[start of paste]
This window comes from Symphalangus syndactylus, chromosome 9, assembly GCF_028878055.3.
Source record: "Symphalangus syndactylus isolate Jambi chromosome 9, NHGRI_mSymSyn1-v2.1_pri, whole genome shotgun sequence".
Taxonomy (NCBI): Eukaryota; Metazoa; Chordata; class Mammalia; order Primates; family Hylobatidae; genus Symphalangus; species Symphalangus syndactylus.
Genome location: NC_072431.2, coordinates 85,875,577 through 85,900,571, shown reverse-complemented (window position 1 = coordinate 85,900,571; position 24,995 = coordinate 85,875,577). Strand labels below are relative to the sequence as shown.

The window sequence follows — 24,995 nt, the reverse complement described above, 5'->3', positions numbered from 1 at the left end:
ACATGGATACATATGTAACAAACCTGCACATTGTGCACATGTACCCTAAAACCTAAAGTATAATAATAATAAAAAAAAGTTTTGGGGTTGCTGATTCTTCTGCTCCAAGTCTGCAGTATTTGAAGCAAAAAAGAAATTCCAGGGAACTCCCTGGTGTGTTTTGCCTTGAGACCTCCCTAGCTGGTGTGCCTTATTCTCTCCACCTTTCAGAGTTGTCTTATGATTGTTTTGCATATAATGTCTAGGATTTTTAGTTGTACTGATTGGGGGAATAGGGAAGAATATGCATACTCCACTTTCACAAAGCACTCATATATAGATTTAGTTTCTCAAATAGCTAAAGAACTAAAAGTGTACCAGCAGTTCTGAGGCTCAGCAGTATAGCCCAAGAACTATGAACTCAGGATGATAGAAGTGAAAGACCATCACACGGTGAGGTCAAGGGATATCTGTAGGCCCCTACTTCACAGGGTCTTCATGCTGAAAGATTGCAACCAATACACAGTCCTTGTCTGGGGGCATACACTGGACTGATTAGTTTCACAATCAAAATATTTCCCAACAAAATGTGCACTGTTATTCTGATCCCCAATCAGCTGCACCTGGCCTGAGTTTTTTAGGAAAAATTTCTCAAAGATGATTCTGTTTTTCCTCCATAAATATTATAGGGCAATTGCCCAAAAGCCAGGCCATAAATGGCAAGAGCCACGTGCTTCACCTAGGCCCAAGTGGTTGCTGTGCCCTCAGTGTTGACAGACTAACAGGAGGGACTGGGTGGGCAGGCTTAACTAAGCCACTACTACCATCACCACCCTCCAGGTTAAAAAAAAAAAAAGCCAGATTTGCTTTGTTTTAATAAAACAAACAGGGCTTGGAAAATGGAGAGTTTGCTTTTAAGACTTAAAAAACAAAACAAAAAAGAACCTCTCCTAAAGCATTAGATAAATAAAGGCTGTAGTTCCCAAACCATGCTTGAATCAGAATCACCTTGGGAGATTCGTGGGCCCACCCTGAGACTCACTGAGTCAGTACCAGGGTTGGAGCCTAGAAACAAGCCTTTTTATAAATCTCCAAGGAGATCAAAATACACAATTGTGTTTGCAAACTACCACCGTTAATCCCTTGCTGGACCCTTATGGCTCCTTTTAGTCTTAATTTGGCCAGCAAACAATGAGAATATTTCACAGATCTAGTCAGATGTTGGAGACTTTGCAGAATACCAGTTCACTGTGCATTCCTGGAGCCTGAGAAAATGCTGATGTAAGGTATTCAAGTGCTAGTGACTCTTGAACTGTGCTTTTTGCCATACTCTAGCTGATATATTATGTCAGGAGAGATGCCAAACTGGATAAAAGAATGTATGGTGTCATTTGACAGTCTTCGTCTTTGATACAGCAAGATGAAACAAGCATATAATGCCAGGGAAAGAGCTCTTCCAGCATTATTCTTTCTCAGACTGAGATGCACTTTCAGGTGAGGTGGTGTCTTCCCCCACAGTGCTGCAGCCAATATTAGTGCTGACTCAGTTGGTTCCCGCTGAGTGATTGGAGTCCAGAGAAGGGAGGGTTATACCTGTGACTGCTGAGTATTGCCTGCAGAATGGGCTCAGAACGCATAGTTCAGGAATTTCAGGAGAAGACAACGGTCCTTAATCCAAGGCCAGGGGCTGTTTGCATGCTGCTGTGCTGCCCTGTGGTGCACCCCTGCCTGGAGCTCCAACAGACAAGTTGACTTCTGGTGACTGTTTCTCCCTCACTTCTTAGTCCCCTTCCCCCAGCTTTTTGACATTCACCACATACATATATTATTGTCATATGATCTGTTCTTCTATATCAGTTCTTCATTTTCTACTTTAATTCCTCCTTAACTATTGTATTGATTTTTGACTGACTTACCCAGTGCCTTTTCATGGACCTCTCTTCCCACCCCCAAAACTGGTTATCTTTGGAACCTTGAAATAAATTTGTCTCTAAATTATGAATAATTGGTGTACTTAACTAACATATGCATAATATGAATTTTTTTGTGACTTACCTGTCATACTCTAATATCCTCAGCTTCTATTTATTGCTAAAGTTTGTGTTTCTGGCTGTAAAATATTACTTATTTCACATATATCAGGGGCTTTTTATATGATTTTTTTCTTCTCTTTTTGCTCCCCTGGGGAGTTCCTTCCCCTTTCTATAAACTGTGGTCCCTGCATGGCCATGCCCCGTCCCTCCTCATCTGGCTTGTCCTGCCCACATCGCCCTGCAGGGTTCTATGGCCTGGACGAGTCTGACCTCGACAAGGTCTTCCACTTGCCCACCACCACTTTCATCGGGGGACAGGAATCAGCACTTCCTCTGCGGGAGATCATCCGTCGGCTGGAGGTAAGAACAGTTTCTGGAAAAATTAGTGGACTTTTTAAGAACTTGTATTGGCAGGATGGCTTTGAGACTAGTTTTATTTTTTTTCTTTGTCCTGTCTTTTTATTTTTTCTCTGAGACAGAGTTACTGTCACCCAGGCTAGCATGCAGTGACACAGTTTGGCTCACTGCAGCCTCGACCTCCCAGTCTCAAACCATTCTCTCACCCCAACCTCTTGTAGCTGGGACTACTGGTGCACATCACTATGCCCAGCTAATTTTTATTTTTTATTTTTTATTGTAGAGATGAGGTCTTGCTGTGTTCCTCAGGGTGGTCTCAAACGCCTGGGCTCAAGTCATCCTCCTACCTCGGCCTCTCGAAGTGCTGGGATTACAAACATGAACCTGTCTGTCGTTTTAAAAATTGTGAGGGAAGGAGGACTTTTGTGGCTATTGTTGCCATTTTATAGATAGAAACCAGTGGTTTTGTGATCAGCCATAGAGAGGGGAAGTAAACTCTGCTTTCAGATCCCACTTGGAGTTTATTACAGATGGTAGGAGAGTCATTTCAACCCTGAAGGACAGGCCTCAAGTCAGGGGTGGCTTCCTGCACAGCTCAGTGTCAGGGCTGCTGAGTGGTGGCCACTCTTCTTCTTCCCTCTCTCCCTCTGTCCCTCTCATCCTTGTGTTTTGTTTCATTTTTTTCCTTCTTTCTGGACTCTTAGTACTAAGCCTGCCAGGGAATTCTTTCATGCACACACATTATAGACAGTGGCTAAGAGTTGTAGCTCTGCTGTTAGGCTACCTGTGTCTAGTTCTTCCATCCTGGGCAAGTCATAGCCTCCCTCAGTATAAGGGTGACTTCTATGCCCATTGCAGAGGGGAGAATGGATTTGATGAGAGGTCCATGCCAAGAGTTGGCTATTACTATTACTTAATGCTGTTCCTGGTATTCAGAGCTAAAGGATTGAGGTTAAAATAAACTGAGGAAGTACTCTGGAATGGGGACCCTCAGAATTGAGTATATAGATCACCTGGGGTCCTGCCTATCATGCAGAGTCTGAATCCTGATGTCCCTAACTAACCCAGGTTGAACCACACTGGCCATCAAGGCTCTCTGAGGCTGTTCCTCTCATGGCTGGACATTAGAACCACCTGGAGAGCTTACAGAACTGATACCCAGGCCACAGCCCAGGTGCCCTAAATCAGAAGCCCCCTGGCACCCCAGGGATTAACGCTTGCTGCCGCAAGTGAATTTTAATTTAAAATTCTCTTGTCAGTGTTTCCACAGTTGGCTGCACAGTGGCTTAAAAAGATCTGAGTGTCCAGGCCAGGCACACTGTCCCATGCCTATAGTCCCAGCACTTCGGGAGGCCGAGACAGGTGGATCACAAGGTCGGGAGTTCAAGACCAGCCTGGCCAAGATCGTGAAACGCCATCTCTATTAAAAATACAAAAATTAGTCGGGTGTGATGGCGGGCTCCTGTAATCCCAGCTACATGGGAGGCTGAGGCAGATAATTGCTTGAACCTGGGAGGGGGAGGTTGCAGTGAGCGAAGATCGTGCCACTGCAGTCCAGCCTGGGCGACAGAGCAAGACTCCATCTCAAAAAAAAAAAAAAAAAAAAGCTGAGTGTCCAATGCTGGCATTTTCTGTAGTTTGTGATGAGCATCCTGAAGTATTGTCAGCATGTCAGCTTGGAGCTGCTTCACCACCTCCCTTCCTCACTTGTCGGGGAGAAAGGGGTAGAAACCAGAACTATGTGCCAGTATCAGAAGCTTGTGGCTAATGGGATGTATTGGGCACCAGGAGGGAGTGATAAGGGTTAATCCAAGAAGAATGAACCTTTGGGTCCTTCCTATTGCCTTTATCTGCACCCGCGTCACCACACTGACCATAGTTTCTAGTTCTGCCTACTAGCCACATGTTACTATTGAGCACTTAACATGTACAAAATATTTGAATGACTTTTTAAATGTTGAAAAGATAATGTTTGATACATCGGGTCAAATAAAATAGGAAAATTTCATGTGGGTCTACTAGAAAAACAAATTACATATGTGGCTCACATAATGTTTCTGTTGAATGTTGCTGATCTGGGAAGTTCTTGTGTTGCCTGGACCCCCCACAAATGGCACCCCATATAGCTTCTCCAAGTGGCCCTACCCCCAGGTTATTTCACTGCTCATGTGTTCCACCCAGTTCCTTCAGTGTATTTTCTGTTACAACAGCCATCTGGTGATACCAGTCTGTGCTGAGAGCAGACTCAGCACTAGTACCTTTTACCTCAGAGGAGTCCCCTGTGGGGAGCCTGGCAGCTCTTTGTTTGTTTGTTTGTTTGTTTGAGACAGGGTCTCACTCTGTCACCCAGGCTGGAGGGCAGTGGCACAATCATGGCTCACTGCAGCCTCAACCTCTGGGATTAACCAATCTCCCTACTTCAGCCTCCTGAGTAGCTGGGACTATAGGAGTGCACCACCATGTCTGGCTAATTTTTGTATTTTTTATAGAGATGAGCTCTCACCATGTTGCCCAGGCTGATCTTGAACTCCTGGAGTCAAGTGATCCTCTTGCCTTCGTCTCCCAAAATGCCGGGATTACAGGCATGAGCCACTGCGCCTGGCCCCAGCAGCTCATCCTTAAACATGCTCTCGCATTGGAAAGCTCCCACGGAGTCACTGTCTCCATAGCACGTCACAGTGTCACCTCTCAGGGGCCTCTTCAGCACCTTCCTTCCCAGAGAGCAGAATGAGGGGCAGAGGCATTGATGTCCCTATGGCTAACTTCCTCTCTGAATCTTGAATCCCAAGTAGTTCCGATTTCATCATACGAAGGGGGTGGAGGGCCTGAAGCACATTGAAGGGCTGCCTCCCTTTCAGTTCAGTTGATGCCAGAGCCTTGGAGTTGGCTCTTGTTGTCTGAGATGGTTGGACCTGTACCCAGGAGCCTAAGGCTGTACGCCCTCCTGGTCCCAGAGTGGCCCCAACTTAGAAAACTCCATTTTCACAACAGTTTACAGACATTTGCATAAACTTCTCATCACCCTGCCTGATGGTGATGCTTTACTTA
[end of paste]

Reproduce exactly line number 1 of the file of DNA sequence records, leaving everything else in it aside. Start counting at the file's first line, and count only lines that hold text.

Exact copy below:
This window comes from Symphalangus syndactylus, chromosome 9, assembly GCF_028878055.3.